I read somewhere once that, “nuts are nature’s way of showing us that good things come in small packages.” Ha! The nutritionist in me loves this because I am….nuts for nuts. These bite size snacks are nutritional powerhouses; they are known for their anti-inflammatory nature and are packed with heart-healthy fats, proteins, flavonoids, fiber, vitamin and minerals. Some research has even linked nuts to reducing the risk of chronic diseases due to the potency and variety of plant chemicals that they contain. Long story short, nuts deliver a lot of nutrition in a tiny little package.

Now, I think it’s important to note that it is possible to get too much of a good thing. Nuts can be high in fat, calories and salt so making smart choices regarding portion size and nut variety is important. In terms of serving size, I always remind my clients that while yes, nuts are a healthy choice, they are dense in calories. Depending on which variety you choose, an ounce of nuts equals about 200 calories.

And what a variety there is! Tree nuts include Brazil nuts, cashews, hazelnuts, macadamias, pecans, pistachios, and pine nuts. Walnuts, almonds and pecans, are technically “drupes” which means they are fleshly fruit on the outside and a have a hard-shelled pit on the inside. Peanuts are legumes, but have nutritional benefits similar to tree nuts. It’s hard to say which nut is the “healthiest” so much like consuming fruits and vegetables, I think variety is the spice of life!

I recently read a nutritional study that outlined the “healthiest” nuts. Here’s what it said…..

Almonds have as much calcium as milk, and contain magnesium, vitamin E, selenium and lots of fiber. They can lower cholesterol and help prevent cancer and always make the list of foods that help with inflammation.

Walnuts not only taste great but are a great rich source of heart-healthy monounsaturated fats and an excellent source of hard to find omega-3 fatty acids which are SO important.  Extremely good for your heart and brain, walnuts contain ellagic acid a cancer-fighting antioxidant. Walnuts are also great for naturally fighting inflammation. So much so that doctors often encourage those suffering from rheumatoid arthritis to up their walnut intake!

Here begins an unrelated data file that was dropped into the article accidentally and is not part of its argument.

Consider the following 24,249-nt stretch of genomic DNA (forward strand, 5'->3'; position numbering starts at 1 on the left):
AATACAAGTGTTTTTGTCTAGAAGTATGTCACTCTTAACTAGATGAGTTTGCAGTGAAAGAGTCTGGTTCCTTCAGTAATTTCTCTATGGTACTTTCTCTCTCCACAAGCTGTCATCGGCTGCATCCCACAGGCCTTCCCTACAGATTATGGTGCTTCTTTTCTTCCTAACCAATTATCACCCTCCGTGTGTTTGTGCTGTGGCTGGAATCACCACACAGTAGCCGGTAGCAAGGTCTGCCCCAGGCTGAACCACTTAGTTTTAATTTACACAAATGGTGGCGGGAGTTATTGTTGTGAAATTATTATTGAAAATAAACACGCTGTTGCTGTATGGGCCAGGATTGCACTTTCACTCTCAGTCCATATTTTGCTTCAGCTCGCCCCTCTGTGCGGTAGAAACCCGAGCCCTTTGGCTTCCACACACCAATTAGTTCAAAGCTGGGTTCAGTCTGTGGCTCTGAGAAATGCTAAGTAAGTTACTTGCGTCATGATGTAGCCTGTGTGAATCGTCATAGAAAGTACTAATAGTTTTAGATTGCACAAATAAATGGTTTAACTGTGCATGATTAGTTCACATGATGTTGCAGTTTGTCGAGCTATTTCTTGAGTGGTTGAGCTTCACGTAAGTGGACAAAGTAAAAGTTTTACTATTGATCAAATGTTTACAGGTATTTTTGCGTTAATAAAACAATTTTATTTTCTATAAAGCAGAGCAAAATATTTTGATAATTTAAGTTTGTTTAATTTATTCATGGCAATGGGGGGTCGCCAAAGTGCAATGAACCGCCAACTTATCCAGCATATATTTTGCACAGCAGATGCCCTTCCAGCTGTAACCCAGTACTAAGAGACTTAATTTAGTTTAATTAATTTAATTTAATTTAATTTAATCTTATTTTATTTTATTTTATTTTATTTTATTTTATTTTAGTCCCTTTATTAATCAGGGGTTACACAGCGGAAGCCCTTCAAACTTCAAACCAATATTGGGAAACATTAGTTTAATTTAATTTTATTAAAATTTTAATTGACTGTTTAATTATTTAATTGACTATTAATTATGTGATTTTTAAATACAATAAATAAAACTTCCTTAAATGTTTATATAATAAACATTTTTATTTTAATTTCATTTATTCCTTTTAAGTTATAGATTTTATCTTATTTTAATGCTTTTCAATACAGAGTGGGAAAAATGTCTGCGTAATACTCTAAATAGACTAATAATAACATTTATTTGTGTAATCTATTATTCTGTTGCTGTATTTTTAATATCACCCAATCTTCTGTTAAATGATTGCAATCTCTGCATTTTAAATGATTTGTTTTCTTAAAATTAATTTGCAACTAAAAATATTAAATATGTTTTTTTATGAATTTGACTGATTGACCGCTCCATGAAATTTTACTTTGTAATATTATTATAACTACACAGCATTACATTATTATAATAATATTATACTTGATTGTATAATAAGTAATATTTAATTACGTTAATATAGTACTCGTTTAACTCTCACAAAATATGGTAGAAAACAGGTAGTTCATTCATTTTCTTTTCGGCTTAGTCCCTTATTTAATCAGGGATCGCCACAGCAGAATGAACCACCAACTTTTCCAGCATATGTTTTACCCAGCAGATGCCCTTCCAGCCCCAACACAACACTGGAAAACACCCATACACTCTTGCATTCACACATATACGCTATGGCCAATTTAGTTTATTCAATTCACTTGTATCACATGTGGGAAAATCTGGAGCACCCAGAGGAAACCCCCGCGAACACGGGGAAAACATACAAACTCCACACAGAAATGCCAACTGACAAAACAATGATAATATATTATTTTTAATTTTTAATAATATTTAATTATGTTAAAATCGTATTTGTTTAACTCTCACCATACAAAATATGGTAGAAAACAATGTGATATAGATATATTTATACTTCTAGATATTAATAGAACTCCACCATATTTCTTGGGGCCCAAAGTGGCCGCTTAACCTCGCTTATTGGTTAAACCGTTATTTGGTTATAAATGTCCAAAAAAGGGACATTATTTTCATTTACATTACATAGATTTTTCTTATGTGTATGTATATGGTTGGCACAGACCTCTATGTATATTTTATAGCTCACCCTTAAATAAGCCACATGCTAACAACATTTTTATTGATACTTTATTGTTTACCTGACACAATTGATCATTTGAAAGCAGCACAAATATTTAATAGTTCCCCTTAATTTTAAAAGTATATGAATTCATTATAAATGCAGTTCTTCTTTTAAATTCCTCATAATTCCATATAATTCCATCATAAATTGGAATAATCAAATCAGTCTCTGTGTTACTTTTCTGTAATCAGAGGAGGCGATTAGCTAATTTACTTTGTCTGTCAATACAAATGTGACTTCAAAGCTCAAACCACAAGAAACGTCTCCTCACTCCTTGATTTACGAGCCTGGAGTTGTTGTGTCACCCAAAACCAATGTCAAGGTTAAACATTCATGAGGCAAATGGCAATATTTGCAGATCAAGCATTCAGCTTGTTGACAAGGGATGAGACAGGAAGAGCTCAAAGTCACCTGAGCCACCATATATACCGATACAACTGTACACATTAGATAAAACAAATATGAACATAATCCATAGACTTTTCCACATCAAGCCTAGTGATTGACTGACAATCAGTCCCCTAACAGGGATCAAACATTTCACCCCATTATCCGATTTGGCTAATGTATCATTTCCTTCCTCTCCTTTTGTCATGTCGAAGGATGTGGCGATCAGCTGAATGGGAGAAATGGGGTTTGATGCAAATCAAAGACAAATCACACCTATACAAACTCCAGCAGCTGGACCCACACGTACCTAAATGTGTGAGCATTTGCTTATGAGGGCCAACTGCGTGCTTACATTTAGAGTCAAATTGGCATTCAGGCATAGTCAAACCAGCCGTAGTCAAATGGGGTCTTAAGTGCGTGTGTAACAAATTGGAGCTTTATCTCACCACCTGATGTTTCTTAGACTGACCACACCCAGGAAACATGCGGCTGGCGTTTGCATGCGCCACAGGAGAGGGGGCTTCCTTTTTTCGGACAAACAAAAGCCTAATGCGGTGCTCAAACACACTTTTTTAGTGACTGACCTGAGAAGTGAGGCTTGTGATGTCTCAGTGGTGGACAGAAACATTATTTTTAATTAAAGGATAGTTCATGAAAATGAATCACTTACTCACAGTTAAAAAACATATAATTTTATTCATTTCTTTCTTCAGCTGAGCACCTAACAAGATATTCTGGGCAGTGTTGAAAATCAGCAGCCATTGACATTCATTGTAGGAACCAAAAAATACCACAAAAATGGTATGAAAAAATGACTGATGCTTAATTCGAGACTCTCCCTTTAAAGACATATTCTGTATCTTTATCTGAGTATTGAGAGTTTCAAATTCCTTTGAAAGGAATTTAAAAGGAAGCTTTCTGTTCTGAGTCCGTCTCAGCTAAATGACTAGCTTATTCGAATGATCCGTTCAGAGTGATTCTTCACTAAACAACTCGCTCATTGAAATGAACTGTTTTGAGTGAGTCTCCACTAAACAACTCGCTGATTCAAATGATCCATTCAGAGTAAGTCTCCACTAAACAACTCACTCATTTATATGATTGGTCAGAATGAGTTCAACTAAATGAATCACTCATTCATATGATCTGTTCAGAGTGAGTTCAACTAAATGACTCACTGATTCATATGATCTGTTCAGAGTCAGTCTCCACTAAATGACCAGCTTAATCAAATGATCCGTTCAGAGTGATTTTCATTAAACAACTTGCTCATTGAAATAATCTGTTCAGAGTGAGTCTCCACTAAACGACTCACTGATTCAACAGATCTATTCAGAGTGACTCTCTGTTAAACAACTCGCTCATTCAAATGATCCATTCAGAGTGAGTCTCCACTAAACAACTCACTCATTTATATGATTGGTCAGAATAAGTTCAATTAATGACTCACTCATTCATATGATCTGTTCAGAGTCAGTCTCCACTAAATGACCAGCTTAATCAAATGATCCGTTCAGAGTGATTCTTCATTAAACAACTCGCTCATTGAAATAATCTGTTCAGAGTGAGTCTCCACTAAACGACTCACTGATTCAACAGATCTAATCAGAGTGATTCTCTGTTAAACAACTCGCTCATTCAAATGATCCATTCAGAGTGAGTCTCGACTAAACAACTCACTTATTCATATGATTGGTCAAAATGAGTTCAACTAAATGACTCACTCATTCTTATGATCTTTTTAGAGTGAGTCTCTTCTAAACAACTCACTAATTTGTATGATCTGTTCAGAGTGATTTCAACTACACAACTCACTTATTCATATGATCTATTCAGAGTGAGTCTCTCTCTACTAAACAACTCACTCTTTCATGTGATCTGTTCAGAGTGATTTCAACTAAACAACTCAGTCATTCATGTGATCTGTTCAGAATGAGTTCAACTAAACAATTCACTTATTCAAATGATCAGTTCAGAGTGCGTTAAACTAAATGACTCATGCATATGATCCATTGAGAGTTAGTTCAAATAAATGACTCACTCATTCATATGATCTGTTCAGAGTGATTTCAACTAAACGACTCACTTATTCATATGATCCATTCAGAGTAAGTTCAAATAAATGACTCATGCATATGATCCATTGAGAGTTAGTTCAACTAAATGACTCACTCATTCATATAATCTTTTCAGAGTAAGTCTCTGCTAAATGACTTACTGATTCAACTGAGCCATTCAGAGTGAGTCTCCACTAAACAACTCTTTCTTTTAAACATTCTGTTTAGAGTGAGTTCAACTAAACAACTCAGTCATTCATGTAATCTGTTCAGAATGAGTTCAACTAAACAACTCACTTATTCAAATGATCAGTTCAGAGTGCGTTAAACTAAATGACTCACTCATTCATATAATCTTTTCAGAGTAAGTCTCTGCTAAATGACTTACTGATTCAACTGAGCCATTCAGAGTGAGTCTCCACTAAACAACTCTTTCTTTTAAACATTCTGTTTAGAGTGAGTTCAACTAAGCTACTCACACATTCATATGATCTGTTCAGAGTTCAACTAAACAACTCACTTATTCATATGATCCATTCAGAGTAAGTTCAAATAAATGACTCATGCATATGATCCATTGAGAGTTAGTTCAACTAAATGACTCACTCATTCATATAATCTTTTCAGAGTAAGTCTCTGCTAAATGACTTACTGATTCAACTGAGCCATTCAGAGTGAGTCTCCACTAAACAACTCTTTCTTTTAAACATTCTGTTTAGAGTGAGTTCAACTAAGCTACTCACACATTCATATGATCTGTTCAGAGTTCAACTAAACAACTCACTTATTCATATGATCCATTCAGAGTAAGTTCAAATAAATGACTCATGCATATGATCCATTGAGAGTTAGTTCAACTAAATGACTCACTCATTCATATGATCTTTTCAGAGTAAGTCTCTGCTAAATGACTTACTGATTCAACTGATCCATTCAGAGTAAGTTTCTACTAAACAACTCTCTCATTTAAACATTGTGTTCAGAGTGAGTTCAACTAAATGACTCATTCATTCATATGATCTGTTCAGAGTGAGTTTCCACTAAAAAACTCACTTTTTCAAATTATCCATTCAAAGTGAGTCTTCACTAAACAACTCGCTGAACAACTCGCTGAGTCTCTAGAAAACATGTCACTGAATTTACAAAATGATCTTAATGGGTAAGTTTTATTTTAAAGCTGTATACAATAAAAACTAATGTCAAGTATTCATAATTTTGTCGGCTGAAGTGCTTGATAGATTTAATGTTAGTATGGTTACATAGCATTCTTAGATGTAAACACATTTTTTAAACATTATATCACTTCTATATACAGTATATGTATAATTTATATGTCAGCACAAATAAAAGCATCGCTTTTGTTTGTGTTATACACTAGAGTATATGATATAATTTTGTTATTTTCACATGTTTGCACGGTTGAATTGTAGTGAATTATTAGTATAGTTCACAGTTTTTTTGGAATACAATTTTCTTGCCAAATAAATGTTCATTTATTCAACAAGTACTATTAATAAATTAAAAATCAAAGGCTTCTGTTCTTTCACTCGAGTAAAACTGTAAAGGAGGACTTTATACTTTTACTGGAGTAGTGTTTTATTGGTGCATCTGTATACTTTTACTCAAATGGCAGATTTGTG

Pecans have tons of vitamins and minerals like Vitamins E and A, folic acid, calcium, magnesium, copper, phosphorus, potassium, manganese, B vitamins, and zinc. And they help lower cholesterol.

Brazil Nuts are a good source of protein, copper, niacin, magnesium, fiber, vitamin E, and a great source of selenium.

Cedar Nuts/Pine Nuts have Vitamins A, B, D, E, P and contain 70% of your body’s required amino acids.

Cashews are rich in minerals like copper, magnesium, zinc, iron and biotin. They are actually a low-fat nut, and like olive oil, they have a high concentration of oleic acid, which is good for your heart. According to Dr. Andrew Saul, one big handful of cashews provides 1000-2000 milligrams of tryptophan, which rivals prescription antidepressant Prozac. Cashews are another great choice when it comes to foods that naturally help with inflammation.

According to this peer-reviewed study, roasting almonds doubled the antioxidant activity and phenolic compounds in almond skins, better than freeze drying or oven drying.

If you ask me, you can choose any of the above and not go wrong. When my clients ask me for healthy snack options, I always offer up nuts! I love the crunch factor that nuts provide. Whenever I’m craving potato chips, I turn to nuts to curb that craving. It works every time!

On a daily basis you will find containers full of peanuts and organic raisins or almonds that I’ve roasted at home in my bag or purse to eat in a pinch when I’m running around town. As a substitute for a busy week when I haven’t had time to put together my own, I like to keep little packs of these 100 calorie nut variations with me. When my energy gets low, when I feel like I’m definitely going to need something to hold me over until my next meal, these always do the trick. You can buy them here or at your local grocery store.

Nuts are also great when added to yogurt or cereal in the morning. Just a sprinkle of any of the above mentioned nuts can add flavor, texture, and nutrition to any boring old breakfast. I like to add around a half of an ounce of nuts to my salads at lunch time as well. The addition of the fiber and protein that nuts provide really makes me feel more satiated and I swear I stay full longer.

In a nutshell, (ha!) let yourself go nuts for nuts! Remember to always reach for them in moderation, choose nuts that have no salt, oil or flavors added and are minimally processed. And of course, try to incorporate them into your diet that’s already rich with wholesome foods, fruits and vegetables. As always, enjoy! Xx Janine